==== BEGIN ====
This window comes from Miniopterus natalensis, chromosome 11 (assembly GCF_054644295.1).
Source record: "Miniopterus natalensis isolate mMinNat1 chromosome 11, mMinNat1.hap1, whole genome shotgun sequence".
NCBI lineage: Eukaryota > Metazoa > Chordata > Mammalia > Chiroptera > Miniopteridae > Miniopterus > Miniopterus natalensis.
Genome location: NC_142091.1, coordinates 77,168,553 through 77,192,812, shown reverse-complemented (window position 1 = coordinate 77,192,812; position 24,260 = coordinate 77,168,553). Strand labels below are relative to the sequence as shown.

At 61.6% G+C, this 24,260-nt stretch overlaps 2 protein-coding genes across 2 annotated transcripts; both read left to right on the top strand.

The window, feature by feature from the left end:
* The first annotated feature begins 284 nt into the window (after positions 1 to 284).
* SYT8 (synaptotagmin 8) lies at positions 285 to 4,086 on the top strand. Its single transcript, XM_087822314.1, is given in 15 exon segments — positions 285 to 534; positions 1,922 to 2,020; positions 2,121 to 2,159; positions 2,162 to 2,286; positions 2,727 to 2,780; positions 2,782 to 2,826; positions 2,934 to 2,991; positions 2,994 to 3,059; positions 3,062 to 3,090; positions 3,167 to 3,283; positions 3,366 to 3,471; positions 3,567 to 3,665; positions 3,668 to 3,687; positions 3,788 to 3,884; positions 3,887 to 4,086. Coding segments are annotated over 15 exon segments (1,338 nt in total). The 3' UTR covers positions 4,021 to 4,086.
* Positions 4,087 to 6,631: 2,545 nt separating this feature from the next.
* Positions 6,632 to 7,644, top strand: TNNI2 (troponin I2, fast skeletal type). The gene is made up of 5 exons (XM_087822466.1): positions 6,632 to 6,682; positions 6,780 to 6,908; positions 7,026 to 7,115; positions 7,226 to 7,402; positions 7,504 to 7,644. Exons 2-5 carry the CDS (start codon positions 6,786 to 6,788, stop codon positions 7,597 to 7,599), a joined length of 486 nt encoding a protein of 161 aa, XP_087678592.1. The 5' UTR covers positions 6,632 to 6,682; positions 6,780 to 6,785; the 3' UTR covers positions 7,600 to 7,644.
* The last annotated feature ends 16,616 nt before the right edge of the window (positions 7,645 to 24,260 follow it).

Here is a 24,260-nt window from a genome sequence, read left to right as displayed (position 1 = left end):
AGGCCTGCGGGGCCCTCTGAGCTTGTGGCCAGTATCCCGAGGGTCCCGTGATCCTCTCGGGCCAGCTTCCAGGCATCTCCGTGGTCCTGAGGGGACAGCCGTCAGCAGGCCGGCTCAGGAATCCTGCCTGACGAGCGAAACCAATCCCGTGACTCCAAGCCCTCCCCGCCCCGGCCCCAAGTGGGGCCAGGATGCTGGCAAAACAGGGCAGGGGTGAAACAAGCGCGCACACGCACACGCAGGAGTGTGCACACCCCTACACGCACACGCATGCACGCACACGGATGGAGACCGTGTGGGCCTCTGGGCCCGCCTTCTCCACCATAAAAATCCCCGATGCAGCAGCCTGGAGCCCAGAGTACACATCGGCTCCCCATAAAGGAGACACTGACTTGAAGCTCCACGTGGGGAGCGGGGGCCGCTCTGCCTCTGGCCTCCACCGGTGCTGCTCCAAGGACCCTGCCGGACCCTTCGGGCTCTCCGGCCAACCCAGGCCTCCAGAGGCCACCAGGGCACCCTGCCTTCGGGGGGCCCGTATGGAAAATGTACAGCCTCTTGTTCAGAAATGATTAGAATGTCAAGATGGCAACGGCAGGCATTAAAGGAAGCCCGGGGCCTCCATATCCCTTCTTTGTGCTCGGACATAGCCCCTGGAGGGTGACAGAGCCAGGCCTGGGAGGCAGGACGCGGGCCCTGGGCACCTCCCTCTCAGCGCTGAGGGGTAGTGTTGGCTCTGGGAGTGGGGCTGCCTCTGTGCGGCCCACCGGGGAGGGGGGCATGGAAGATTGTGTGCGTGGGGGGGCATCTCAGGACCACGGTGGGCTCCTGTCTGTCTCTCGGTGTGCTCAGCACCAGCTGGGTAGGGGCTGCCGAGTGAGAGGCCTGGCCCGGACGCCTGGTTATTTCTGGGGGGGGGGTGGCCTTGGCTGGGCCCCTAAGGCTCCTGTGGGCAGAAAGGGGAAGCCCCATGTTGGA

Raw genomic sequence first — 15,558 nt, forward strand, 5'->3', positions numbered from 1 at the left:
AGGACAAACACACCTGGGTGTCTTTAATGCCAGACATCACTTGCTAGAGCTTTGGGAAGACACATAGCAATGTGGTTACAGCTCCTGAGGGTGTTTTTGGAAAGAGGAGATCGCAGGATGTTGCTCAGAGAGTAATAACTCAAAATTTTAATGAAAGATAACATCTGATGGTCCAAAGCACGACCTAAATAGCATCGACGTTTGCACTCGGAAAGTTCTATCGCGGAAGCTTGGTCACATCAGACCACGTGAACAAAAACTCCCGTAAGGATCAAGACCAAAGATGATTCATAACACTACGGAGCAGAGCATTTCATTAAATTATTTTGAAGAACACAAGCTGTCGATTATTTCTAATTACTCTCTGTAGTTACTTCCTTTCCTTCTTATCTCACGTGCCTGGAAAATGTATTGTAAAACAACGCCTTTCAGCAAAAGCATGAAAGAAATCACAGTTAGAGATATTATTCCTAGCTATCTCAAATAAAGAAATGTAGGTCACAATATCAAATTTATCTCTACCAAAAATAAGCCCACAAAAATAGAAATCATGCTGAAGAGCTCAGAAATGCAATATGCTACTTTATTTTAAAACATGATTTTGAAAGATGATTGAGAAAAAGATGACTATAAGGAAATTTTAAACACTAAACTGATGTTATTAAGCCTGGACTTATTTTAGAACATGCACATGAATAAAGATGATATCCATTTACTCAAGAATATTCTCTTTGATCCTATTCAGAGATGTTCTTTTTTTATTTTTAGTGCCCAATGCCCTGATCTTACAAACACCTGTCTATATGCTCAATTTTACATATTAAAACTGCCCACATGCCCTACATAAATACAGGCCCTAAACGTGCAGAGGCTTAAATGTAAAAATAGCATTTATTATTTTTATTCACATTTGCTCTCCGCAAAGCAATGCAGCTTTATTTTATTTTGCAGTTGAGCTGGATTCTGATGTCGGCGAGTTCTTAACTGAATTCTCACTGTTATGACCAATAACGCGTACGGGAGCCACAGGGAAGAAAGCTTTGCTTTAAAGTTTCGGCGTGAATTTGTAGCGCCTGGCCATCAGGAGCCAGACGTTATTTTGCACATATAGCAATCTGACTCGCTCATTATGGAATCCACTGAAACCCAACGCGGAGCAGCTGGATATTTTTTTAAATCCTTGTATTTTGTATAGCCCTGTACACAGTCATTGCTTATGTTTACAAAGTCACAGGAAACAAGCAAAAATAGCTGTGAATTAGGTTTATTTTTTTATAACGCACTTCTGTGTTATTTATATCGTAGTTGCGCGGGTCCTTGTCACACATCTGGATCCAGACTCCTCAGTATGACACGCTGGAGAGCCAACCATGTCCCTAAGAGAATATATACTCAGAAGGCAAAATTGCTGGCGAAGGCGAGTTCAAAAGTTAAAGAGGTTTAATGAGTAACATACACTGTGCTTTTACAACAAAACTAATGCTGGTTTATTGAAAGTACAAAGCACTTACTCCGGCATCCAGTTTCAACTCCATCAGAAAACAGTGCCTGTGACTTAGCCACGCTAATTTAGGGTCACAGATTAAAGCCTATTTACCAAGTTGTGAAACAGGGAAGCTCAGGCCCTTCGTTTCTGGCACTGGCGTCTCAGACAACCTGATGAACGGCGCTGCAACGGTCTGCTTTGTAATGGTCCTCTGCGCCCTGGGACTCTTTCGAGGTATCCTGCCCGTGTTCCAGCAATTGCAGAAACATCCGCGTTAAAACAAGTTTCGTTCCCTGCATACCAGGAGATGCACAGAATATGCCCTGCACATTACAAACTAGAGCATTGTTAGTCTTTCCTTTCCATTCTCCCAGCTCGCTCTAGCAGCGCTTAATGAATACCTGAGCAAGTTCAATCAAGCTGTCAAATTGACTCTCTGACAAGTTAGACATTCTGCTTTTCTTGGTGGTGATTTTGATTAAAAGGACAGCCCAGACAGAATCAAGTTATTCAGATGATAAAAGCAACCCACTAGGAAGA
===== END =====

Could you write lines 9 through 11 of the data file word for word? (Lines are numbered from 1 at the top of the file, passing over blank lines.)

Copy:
* Positions 4,087 to 6,631: 2,545 nt separating this feature from the next.
* Positions 6,632 to 7,644, top strand: TNNI2 (troponin I2, fast skeletal type). The gene is made up of 5 exons (XM_087822466.1): positions 6,632 to 6,682; positions 6,780 to 6,908; positions 7,026 to 7,115; positions 7,226 to 7,402; positions 7,504 to 7,644. Exons 2-5 carry the CDS (start codon positions 6,786 to 6,788, stop codon positions 7,597 to 7,599), a joined length of 486 nt encoding a protein of 161 aa, XP_087678592.1. The 5' UTR covers positions 6,632 to 6,682; positions 6,780 to 6,785; the 3' UTR covers positions 7,600 to 7,644.
* The last annotated feature ends 16,616 nt before the right edge of the window (positions 7,645 to 24,260 follow it).